Jane Clifford, Teacher, Hornby Primary School, Christchurch, facing camera

Some of the ways that I connect with Pacific learners is, at our school, we have a parent meeting at the beginning of the year. And just by having the environment in my classroom reflecting Pacific cultures – I've got lots of tapa and my fan and various other things – just to make people feel welcome and to actually send a message to the Pasifika families that I value their cultures. 

I really love to have children's parents come in and chat to me at the beginning and the end of the day and I, sort of sometimes, work through the children themselves and say “Hey, why don't you bring mum in to show what you've been doing today”. And also that opportunity at the end of the day or the beginning of the day to talk about their children's learning and to celebrate something that maybe they've done this week. It's very easy as a teacher to pick something out of the air that the child's done that day and just mention it every now and then to family when you do see them. Then it makes having a difficult conversation at some point if needed, a lot easier or just to check in on something that's not going as well, you've already got that connection there with family.

This video is about involving family in learning and curriculum. The video explains that engaging with the learner is not enough; teachers need to build relationships with the parents, families, and wider communities of their Pacific learners. Reflecting Pacific cultures in the learning environment and inviting parents into school to share in their children’s learning are some of the ways that you can build strong relationships with family.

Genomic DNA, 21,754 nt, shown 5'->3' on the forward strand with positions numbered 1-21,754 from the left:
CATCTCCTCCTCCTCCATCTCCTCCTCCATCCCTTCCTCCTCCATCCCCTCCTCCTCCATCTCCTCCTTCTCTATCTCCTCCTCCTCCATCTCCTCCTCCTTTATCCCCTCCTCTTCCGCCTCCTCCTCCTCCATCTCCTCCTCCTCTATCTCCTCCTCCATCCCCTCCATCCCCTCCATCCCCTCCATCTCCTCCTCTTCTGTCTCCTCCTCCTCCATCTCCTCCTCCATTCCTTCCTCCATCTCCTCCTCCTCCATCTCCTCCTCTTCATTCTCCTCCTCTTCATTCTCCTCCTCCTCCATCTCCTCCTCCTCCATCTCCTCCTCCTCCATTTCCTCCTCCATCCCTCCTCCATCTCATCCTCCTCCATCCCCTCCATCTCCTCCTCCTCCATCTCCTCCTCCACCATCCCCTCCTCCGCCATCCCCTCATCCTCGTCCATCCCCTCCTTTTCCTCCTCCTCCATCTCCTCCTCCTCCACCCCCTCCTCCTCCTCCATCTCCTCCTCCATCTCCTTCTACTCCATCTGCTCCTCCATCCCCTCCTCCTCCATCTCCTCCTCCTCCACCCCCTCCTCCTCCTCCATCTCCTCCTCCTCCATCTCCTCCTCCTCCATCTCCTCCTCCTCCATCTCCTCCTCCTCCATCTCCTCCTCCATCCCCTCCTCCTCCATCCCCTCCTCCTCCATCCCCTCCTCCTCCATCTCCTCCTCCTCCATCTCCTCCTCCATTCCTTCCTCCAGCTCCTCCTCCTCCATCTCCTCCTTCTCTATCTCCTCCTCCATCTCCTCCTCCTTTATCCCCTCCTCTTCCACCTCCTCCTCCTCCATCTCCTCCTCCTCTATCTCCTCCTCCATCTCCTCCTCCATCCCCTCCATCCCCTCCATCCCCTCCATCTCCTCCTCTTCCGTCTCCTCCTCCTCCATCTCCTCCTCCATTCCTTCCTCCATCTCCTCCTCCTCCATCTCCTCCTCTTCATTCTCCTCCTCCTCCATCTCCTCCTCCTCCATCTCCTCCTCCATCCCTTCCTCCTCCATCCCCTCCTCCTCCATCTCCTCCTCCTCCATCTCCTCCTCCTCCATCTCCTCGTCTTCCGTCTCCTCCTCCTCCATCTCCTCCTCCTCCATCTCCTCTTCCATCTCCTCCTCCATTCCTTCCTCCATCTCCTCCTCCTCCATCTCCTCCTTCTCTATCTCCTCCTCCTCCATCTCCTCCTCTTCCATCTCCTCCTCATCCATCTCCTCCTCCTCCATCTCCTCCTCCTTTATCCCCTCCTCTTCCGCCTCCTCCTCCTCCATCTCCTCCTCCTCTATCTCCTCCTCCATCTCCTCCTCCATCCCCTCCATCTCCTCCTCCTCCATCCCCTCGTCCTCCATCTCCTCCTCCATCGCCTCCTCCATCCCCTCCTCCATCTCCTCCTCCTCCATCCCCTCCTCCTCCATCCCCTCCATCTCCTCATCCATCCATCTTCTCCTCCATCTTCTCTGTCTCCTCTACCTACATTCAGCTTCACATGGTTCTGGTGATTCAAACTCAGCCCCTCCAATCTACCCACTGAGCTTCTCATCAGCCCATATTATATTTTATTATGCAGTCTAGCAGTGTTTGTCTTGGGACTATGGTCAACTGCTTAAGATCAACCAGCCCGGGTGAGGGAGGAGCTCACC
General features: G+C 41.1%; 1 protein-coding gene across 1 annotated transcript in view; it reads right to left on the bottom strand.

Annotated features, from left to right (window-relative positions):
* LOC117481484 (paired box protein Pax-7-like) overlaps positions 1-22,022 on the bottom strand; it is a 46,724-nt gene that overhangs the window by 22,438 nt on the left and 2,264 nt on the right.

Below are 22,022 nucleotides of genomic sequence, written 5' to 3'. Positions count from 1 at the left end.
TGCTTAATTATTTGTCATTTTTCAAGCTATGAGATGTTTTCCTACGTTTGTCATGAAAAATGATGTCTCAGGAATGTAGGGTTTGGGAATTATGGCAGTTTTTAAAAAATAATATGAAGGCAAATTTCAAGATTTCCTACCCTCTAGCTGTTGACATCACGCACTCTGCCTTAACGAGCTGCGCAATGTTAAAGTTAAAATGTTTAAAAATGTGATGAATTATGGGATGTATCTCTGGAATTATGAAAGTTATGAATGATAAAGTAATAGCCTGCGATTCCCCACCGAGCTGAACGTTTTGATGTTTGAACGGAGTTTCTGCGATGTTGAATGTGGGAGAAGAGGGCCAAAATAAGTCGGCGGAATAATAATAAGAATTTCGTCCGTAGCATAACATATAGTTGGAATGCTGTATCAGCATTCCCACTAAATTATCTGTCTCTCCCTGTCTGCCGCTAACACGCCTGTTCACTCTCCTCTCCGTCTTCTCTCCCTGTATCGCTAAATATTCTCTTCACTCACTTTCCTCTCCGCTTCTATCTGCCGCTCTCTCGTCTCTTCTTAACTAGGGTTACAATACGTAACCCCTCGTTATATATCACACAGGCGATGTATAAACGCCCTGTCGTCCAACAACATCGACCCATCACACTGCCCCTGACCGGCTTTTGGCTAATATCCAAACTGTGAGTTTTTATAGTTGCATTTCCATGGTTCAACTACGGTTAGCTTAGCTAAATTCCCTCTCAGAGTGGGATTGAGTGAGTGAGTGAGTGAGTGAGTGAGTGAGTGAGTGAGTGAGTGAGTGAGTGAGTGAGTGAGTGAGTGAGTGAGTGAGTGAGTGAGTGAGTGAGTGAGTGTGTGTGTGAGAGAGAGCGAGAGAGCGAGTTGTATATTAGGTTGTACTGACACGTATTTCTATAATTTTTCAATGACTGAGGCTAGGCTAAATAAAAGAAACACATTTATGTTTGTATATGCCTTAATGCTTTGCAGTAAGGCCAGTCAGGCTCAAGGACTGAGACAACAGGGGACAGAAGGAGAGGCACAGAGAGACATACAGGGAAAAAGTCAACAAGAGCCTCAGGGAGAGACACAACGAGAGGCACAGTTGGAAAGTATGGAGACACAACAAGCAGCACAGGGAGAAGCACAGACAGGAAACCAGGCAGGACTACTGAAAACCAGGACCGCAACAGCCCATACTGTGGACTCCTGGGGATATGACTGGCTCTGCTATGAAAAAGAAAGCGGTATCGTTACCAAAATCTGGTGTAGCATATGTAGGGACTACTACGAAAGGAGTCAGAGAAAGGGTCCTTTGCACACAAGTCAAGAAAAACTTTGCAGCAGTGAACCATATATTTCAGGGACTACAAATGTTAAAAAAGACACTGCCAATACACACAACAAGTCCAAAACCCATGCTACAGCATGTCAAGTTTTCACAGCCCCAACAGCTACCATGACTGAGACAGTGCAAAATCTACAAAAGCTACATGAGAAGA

Relevant turu
  • Turu 3

Reflections for individual teachers:

As you watch this video think about your role as a teacher working within a Pacific context.

Tapasā (p.7) states that:

“According to Pacific learners (and Pacific parents), a ‘good teacher’ knows that I want my parents to be part of my learning journey and that my parents value being part of that journey.” 

  • What strategies were described in the video to support parents to be part of their children’s learning journeys?
  • What can you do at your school or early learning service to develop closer relationships with the parents of your Pacific learners?  
  • How can you involve your parents in your students’ learning journeys?


Reflections for staff or departments:

If you watch this video as a staff member or member of a department team, think about effective leadership practices in Pacific cultures.

  • What actions and practices can schools and early learning services use to demonstrate and develop respectful relationships and reciprocal partnerships with Pacific learners, parents, families, and communities? 
  • Which of these actions and practices do you use in your context?
  • Which actions and practices could you develop further?

Connect with your Pacific learners, parents, and families and invite them to help you develop a list of actions and practices they would like to see you using in your learning context.